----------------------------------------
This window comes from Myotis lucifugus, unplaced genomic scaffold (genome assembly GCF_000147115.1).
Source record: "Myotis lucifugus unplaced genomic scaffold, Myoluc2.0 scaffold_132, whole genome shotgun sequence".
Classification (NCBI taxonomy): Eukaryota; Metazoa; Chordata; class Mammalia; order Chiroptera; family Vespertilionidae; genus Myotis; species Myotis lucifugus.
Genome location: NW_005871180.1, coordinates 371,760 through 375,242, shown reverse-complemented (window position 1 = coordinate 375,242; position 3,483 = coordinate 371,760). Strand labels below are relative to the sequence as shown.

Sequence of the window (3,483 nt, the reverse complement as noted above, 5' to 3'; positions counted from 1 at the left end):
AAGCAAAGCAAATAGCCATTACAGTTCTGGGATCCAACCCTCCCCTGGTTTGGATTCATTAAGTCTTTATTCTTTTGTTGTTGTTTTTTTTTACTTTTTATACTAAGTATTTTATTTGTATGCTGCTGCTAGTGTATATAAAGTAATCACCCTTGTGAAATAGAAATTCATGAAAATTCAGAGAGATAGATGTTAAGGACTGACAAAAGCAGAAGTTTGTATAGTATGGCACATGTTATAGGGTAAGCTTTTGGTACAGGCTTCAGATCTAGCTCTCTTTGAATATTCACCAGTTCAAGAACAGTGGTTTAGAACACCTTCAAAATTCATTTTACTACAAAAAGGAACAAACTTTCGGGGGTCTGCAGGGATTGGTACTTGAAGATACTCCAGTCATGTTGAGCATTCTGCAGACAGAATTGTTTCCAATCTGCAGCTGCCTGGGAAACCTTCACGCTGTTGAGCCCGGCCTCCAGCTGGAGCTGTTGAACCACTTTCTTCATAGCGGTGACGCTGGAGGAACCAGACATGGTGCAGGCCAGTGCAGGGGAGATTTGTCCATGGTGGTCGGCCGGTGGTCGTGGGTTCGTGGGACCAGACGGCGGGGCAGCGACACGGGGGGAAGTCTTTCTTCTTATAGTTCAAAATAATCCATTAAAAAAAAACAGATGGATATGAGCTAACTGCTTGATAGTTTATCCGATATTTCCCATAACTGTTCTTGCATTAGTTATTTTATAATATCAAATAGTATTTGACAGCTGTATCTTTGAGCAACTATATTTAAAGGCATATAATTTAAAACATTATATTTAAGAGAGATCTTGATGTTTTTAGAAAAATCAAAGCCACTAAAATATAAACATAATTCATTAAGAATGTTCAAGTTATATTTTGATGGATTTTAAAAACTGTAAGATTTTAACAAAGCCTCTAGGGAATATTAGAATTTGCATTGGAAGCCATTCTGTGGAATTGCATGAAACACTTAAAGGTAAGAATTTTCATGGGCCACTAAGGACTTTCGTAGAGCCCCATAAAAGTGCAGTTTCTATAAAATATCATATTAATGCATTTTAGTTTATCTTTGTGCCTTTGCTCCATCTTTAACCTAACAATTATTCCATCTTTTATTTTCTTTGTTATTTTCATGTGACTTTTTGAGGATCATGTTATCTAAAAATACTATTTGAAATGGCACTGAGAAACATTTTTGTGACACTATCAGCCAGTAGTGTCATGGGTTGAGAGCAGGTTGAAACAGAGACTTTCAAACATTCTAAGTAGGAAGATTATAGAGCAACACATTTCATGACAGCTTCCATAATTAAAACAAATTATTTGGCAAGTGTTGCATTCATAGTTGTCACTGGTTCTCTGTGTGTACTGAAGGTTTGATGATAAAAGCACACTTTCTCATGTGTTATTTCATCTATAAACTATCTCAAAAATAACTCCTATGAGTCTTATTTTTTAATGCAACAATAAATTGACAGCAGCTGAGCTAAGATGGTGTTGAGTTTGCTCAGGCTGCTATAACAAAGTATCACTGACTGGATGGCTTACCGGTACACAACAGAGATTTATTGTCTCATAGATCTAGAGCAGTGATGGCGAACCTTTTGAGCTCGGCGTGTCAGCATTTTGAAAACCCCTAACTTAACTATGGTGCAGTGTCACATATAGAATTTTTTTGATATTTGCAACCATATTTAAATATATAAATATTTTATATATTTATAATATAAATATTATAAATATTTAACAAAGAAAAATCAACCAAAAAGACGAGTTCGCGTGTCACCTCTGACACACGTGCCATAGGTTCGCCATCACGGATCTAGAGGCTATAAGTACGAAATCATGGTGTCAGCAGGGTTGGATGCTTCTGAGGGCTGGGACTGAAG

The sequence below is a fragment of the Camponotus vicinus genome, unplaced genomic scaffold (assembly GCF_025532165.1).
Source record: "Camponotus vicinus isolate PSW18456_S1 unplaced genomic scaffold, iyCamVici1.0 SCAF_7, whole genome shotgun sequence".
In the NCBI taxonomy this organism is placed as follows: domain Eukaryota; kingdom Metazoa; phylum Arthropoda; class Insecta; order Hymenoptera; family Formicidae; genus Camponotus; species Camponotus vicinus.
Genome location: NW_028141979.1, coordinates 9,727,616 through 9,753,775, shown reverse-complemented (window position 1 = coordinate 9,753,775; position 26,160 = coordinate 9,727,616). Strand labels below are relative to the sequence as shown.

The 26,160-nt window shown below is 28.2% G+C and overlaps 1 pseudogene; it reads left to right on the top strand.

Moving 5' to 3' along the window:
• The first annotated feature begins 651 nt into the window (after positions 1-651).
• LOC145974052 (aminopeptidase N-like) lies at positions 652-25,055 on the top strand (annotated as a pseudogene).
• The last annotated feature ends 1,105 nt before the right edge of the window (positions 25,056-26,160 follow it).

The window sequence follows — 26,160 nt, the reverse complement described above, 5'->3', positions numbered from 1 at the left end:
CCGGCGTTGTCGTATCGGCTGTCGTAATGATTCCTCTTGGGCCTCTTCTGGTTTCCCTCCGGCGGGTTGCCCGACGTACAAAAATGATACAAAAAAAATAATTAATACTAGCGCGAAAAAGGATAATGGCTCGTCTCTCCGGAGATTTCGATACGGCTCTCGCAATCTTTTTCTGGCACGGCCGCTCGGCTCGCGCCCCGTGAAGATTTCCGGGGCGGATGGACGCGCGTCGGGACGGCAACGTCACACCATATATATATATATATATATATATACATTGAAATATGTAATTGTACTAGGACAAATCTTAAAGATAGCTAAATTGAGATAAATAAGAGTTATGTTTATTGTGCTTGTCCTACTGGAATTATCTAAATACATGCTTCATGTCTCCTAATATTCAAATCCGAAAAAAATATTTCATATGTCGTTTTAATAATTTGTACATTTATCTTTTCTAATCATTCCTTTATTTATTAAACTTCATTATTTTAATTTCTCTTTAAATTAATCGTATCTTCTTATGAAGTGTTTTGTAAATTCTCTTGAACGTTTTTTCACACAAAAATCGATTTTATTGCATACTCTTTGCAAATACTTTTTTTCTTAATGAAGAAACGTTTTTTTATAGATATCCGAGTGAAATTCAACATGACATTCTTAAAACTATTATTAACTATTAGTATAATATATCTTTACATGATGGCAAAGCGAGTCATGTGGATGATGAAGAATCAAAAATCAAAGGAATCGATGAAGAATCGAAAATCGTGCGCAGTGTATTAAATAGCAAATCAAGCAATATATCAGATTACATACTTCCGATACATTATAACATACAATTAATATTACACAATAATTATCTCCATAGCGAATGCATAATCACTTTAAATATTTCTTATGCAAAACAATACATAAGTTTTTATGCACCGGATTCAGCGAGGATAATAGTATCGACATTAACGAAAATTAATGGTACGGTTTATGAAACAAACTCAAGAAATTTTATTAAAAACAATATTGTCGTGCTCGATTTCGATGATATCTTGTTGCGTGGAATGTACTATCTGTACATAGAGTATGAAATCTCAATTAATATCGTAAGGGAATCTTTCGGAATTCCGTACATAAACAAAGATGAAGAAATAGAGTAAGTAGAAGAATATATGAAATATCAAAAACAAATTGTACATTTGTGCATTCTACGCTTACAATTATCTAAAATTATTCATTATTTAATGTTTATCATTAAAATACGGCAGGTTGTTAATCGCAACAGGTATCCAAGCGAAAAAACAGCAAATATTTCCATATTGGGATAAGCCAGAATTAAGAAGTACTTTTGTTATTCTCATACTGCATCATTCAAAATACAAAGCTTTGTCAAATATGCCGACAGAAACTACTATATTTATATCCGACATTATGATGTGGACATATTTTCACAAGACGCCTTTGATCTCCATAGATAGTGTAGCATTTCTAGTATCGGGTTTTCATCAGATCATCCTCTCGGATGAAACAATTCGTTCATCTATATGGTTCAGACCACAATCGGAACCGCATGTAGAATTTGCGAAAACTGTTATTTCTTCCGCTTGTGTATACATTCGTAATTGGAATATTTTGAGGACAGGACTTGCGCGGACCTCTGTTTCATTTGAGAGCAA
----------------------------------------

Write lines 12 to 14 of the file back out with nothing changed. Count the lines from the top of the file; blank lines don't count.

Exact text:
Moving 5' to 3' along the window:
• The first annotated feature begins 651 nt into the window (after positions 1-651).
• LOC145974052 (aminopeptidase N-like) lies at positions 652-25,055 on the top strand (annotated as a pseudogene).